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Numéro de publicationUS6909651 B2
Type de publicationOctroi
Numéro de demandeUS 10/803,408
Date de publication21 juin 2005
Date de dépôt17 mars 2004
Date de priorité30 déc. 1999
État de paiement des fraisPayé
Autre référence de publicationUS6487131, US6744655, US20030026148, US20040174738
Numéro de publication10803408, 803408, US 6909651 B2, US 6909651B2, US-B2-6909651, US6909651 B2, US6909651B2
InventeursLawrence T. Clark, Jay B. Miller
Cessionnaire d'origineIntel Corporation
Exporter la citationBiBTeX, EndNote, RefMan
Liens externes: USPTO, Cession USPTO, Espacenet
Method and apparatus for testing a CAM addressed cache
US 6909651 B2
Résumé
In one embodiment, an array of content addressable memory (CAM) cells include a first plurality of CAM cells and a second plurality of CAM cells. The second plurality of CAM cells has a width sufficient to address a height of the array. A first plurality of CAM drivers are coupled to the array to drive the first plurality of CAM cells. The first plurality of CAM drivers prevent the first plurality of CAM cells from participating in a match when the array is in a test mode.
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Revendications(8)
1. A method comprising:
using a plurality of cells of a content addressable memory (CAM) array as a decoder; and
algorithmically testing a second plurality of cells of the array based on addresses provided by the first plurality.
2. The method of claim 1 further comprising: algorithmically testing a random access memory (RAM) array based on addresses provided by the first plurality of cells.
3. The method of claim 1 wherein algorithmically testing comprises:
controlling match assertions of the CAM.
4. The method of claim 2 wherein testing of the RAM and testing of the CAM occur concurrently.
5. The method of claim 1 wherein algorithmic testing comprises:
reading a row of the CAM through a plurality of sense amps.
6. The method of claim 5 further comprising:
enabling the reading by asserting the word line signal.
7. The method of claim 1 wherein algorithmically testing comprises:
asserting a clock read tag signal to read or write a subset of CAM cell not participating in a match.
8. The method of claim 1 wherein algorithmically testing comprises:
operating a first subset of CAM cells in one of a read mode and a write mode; and
operating a second subset of CAM cells in a match mode.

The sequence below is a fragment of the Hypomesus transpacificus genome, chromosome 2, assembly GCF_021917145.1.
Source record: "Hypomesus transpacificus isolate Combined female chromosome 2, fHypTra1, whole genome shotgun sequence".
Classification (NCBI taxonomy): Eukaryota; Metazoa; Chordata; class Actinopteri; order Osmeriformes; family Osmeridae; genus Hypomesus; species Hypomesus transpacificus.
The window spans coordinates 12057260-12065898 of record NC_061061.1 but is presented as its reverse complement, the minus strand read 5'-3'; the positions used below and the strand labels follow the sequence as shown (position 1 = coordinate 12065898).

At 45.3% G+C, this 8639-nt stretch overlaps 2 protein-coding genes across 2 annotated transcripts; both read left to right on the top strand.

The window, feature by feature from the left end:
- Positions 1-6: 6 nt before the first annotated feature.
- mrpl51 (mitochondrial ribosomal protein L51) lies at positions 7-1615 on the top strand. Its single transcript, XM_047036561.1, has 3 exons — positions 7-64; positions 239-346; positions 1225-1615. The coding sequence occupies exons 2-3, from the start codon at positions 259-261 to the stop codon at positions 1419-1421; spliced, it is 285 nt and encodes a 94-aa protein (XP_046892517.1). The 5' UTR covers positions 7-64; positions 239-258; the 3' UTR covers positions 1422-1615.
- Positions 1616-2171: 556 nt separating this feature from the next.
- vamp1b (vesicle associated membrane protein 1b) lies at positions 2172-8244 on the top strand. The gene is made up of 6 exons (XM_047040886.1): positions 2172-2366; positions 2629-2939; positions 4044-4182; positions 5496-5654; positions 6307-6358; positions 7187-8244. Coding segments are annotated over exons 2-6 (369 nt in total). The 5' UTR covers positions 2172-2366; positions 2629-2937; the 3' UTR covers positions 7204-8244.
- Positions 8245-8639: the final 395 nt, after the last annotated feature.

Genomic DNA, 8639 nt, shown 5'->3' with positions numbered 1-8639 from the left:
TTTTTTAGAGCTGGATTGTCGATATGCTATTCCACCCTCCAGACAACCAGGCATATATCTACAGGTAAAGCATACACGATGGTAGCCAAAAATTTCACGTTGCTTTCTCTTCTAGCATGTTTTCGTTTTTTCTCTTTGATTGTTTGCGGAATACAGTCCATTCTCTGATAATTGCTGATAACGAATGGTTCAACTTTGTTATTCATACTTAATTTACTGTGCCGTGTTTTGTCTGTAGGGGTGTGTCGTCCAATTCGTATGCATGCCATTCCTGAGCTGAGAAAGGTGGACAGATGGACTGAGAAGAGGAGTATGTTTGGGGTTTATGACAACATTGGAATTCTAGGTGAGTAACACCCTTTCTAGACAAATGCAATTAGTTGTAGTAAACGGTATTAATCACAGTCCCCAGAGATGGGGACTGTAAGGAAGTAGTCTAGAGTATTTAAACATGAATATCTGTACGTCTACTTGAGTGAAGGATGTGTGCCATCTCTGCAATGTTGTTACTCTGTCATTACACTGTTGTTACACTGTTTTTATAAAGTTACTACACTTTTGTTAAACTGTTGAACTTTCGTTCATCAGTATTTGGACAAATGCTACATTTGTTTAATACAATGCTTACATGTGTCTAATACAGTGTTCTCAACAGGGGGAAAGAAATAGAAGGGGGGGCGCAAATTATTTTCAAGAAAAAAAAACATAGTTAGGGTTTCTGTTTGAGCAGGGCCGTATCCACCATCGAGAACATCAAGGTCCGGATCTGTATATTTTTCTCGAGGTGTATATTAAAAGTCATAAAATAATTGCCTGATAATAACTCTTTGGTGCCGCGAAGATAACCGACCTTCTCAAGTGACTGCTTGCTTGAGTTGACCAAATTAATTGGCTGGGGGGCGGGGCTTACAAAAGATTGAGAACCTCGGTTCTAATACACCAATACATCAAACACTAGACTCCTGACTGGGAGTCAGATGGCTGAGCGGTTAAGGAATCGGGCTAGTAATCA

Description
CROSS REFERENCE TO RELATED APPLICATION

This is a continuation of a divisional patent application, Ser. No. 10/261,395, filed Sep. 30, 2002, entitled, METHOD AND APPARATUS FOR TESTING A CAM ADDRESSED CACHE now U.S. Pat. No. 6,744,655 which is a divisional of U.S. Ser. No. 09/475,491, filed Dec. 30, 1999, now issued U.S. Pat. No. 6,487,131, issued Nov. 26, 2002 and entitled METHOD AND APPARATUS FOR TESTING A CAM ADDRESSED CACHE.

BACKGROUND

1. Field of the Invention

The invention relates to testability. More specifically, the invention relates to testability of content addressable memory.

2. Background

Content addressable memory (CAM) addressed caches have gained increasing popularity for use in microprocessor caches. This popularity increase is primarily due to the elimination of the need for a final decode and that such caches permit high set associativity and low power consumption at the expense of some added chip area. Unfortunately, such CAM addressed caches create testing problems because neither the SRAM portion of the array, nor the CAM locations, are directly addressable. In fact, each CAM cell is formed with several transistors, but the only output is a match line indicating match or no match. A match is determined by whether any cell in the row of the match line drives the match line. Thus, CAM testing necessitates developing a scheme whereby only a single column and row are tested at any one time. It may not be possible to develop an algorithmic scheme for such testing and, in any event, such testing would be prohibitively expensive and time consuming for mass marketed components.